Study emphasizes birth control education, helps pay for IUDs and implants

Researchers at the School of Medicine want to know whether they can reduce the rate of unintended pregnancies at community clinics by providing  contraceptive counseling that emphasizes the benefits of long-acting birth control, like IUDs and implants, and by making these methods available to women at sharply reduced costs or free of charge. Pictured is Tessa Madden, MD, the study’s principal investigator.

New opt-out proposal a ‘live and let live solution’ for contraception mandate

The Obama administration has proposed letting religiously affiliated non-profit businesses and institutions opt-out of the contraceptive mandate of the Affordable Care Act. “The Obama administration has bent over backward to accommodate the concerns of some religiously affiliated businesses,” says Elizabeth Sepper, JD, health law expert and professor of law at Washington University In St. Louis.

IUDs, implants are most effective birth control

A study by Brooke Winner, MD (pictured), and Jeff Peipert, MD, to evaluate birth control methods has found dramatic differences in their effectiveness. Women who used birth control pills, the patch or vaginal ring were 20 times more likely to have an unintended pregnancy than those who used longer-acting forms such as an intrauterine device (IUD) or implant.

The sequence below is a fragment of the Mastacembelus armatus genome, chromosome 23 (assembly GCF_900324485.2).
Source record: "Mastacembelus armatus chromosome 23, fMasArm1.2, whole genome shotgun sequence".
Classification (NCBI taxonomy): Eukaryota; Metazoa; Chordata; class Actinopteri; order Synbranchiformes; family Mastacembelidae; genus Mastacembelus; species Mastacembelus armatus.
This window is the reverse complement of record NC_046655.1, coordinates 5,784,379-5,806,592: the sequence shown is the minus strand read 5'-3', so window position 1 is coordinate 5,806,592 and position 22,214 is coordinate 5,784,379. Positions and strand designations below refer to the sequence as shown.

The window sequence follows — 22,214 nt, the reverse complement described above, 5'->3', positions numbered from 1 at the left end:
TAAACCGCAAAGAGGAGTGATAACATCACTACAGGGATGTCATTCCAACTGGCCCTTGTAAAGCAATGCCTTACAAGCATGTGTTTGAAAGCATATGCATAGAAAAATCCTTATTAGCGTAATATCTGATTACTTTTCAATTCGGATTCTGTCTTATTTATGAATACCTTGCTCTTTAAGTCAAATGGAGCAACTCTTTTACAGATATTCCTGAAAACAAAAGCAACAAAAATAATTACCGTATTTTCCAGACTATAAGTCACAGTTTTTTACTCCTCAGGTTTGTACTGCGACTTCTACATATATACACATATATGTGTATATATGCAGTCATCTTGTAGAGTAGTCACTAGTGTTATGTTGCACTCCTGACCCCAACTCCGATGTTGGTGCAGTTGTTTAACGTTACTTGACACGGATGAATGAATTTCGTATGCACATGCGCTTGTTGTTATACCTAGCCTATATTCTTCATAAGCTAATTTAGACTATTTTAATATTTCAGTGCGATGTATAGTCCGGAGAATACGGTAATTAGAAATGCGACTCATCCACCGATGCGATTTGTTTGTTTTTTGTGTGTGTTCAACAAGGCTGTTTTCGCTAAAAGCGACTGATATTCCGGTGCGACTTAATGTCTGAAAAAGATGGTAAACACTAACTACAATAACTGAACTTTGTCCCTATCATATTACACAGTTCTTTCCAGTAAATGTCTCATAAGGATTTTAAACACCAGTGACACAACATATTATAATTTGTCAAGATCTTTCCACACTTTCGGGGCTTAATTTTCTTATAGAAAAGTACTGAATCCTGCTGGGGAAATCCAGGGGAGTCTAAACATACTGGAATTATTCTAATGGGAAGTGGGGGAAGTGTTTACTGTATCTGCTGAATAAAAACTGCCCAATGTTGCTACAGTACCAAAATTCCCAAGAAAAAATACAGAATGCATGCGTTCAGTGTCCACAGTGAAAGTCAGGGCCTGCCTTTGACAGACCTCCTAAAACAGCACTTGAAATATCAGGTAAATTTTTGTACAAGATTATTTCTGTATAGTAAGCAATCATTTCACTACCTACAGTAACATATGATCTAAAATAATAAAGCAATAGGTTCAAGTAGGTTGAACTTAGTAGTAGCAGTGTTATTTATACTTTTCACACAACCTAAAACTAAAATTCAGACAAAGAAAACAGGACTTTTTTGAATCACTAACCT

Birth control policy not a constitutional law issue

The current controversy over the Barack Obama administration’s birth control policy is not, contrary to some arguments, a matter of constitutional law, says Gregory P. Magarian, JD, constitutional law expert and professor of law at Washington University in St. Louis. It is however, a matter of Constitutional principle, Magarian says.

Numerous flaws in ‘personhood’ movement, says family law expert

On Nov. 8, Mississippi voters will cast their ballots on Initiative 26, which would make every “fertilized egg” a “person” as a matter of law. “Many have rightly condemned this so-called ‘personhood’ initiative as an attack not only on abortion rights, but also on the ability to practice widely used methods of birth control, to attempt in vitro fertilization, and to grieve a miscarriage in private, without a criminal investigation by the state,” says Susan Appleton, JD, family law expert and the Lemma Barkeloo and Phoebe Couzins Professor of Law at Washington University in St. Louis. “But these criticisms fail to identify another flaw in the reasoning of the initiative’s proponents,” she says. “The proponents assume that attaching the label of ‘person’ to fertilized eggs, embryos and fetuses necessarily establishes a legal basis for criminalizing abortion, or even for requiring its criminalization.”